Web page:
There is, though, another aspect to this which emerges through Sharma’s writing about himself: a smugness at having stolen a march over others. For instance, he writes about his meeting with DeMille, and about how DeMille went on and on about the amount of work he’d done for The Ten Commandments. Finally, Sharma asked him if “he’d rested on the seventh day”. There are anecdotes that show people’s respect for Sharma and his talent; there are stories about Sharma teaching Meena Kumari, Motilal, and Ashok Kumar how to act.

But then, would Kidar Sharma be human if he didn’t gloat now and then? And, after all, this man was a legend; he had been involved in the making of some classics, and he had introduced to Hindi cinema some of its greatest icons. He had a right to be occasionally boastful.

All in all, a very interesting book, and one can’t accuse Sharma of ever being boring. His insight into the world of 1930s and 40s cinema, in particular, is engrossing.

P.S: I would have liked this to have been better edited, especially with regard to the transcriptions from Hindustani (of lyrics, shers, etc), which are numerous. These are of a style I’ve never encountered, and took a good deal of effort to decipher. That aside, a very readable book, and pretty much a must-read for anybody interested in old Hindi cinema.


18 thoughts on “Book Review: The One and Lonely Kidar Sharma: An Anecdotal Autobiography

  1. Oh, thank you for this book review. As you know I am doing this series on Children’s films by the Children’s Film Society of India (CFSI) and he was the first director-in-chief of CFSI. I guess he has directed and/ or written about 16 films for CFSI and had a long association from 1950’s till early 1980’s with it. But as I said the CFSI site does not even mention his name.

    Since you read this book, can you tell me if there is anything about his association with children’s movies, then perhaps I will try to get hold of it.

    Besides that, I have also read somewhere that though he was not given the highest film honour of the country, he was given an award instituted in Raj Kapoor’s name whom he mentored. But he died a day before receiving it.


    • Yes, there is a good bit about his association with the CSFI, and how he began making children’s films. I was reminded of you when I was reading that section.

      There’s nothing in the book about the award instituted in Raj Kapoor’s name. Unless it was announced long before he died, it’s unlikely to be in an autobiography – especially an autobiography which has very little in the way of additional notes.


  2. “(one of which, Jaldeep, won an award at Cannes)”:-
    It is not Cannes, Jaldeep- the maiden CFSI movie- was adjudged the Best Children’s Film at Venice International Film Festival, 1957.

    By the way does Cannes even have a children’s movie section? I really don’t know much about it. And off late I know it only for the showcasing of dresses and those wearing them, gown trains, the designer wear etc.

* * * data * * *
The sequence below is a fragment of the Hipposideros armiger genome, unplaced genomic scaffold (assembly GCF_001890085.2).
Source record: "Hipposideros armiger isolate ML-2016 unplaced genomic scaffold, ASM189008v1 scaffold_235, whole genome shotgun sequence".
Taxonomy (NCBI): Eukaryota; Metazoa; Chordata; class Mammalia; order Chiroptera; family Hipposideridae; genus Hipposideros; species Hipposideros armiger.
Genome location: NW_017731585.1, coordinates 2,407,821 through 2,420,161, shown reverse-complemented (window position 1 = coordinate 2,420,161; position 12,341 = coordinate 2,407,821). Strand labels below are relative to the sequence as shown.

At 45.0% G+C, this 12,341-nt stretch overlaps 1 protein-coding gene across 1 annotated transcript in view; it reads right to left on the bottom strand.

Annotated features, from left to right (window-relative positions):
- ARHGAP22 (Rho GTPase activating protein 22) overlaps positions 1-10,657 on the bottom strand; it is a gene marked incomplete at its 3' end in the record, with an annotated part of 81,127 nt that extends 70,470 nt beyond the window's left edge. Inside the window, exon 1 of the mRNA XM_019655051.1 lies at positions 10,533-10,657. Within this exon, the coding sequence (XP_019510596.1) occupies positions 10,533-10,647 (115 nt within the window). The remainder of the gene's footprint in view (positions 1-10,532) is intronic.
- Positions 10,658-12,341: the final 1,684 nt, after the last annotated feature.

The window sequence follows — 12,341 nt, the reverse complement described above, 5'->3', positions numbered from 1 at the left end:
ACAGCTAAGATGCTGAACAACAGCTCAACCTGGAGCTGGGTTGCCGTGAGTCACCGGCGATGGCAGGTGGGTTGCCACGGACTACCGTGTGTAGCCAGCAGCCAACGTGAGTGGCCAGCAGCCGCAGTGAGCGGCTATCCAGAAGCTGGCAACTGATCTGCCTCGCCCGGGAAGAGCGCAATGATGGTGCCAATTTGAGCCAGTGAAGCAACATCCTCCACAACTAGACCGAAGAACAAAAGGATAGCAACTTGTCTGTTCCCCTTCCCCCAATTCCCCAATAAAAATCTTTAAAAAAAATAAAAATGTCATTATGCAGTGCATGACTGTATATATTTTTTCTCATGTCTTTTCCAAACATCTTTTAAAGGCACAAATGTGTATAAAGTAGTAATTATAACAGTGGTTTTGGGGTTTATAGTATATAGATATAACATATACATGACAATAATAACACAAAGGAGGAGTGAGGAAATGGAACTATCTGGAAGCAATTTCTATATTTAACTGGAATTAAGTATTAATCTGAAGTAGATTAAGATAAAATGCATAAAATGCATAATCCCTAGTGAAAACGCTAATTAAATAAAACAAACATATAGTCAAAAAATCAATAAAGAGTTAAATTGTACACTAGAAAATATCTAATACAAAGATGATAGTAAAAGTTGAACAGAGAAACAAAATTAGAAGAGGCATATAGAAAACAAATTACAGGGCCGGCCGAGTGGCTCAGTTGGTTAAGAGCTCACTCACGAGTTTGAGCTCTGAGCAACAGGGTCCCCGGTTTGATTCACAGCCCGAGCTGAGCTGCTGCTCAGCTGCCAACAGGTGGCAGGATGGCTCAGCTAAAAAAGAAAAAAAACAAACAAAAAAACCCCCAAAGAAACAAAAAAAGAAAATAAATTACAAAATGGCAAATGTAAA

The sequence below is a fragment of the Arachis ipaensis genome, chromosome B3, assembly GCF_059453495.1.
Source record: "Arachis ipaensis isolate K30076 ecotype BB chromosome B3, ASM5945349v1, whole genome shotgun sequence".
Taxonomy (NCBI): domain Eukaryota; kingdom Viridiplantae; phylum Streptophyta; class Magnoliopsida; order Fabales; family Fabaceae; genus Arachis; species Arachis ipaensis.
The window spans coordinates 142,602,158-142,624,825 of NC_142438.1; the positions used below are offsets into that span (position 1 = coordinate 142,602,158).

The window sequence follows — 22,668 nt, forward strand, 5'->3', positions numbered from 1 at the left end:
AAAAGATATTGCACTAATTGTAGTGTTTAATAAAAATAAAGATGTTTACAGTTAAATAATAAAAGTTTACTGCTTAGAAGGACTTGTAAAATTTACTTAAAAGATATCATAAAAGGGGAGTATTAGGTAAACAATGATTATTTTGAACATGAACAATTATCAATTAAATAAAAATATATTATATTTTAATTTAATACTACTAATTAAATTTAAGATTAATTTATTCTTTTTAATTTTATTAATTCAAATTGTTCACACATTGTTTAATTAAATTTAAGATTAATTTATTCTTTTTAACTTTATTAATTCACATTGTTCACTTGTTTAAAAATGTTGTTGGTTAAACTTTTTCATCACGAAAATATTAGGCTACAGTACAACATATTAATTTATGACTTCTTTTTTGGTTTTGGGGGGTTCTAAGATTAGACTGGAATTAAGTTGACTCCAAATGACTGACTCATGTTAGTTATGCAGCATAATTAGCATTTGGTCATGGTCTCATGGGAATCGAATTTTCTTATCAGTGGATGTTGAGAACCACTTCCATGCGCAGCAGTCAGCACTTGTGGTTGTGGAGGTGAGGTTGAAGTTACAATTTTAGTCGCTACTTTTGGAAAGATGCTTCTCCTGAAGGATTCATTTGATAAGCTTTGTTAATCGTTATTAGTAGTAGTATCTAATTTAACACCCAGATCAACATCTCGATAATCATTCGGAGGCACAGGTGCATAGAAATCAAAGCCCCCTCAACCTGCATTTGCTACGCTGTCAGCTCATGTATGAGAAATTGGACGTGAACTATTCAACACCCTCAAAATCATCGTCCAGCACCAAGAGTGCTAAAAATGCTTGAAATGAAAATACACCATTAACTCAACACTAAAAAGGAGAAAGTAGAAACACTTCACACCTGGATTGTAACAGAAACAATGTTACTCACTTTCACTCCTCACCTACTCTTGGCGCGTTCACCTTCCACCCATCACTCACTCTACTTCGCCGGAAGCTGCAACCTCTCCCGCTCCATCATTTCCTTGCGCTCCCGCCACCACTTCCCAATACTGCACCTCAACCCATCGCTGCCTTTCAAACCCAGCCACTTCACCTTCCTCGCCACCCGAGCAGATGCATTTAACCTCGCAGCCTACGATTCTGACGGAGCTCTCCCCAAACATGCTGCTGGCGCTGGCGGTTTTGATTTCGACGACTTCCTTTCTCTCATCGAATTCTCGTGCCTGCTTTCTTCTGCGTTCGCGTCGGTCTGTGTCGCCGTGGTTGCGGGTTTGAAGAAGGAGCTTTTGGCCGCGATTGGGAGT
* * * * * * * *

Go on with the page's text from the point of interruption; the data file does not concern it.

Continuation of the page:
• I didn’t know, ignorant me. I was just quoting from the book. Kidar Sharma’s memory must have been playing tricks on him.

      And, I don’t know whether Cannes has a children’s movie section.


  3. One of the most moving incidents in the book which was also quite illuminating about the author’s character and personality was when his sister passed away, holding onto his hand.


  4. Oh!
    This sounds so interesting! And I’m interested in his work, his films, more so his lyrics enchant me a lot. I’m much impressed by his songs. He has written them so well. I think I should get hold of this!
    It must be there in book stalls, or online at least.
    Thanks for introducing this wonderful book!


  5. I’ve always enjoyed Kidar Sharma’s interviews. Does the book mention anecdotes about the earlier Chitralekha? Mehtab, who played the eponymous character, became famous/notorious for a bathing scene in the film. There was an interview of Sharma’s where he said (I’m paraphrasing from memory) that the only question that Mehtab asked was whether it was necessary; Sharma said it was, and she agreed. He, on his part, cleared the sets, and he said, Mehtab casually dropped her clothes and they took the shots required in minimal time.

    This was in connection with the trust between actor and director and he used this to illustrate his point.

    Sharma is also famous for having slapped Raj Kapoor. :) The latter was his clap-boy and, intend on getting into films, would look into the mirror to fix his hair before giving the clap. Apparently, once, the light was crucial to the outdoor scene, and they were waiting for that exact moment. As usual, RK stopped to check himself out, and the moment passed. Slap! *Grin*

    This sounds like an interesting book, Madhu. Especially since it’s in his own voice. Should try and get my hands on this one, though I might have to wait.


    • Yes. I did start watching Shokhiyan the other day – the idea of a film about the Portuguese occupation seemed interesting, considering it’s a rare topic in Hindi films – but gave up within ten minutes. Maybe I’ll attempt it again someday.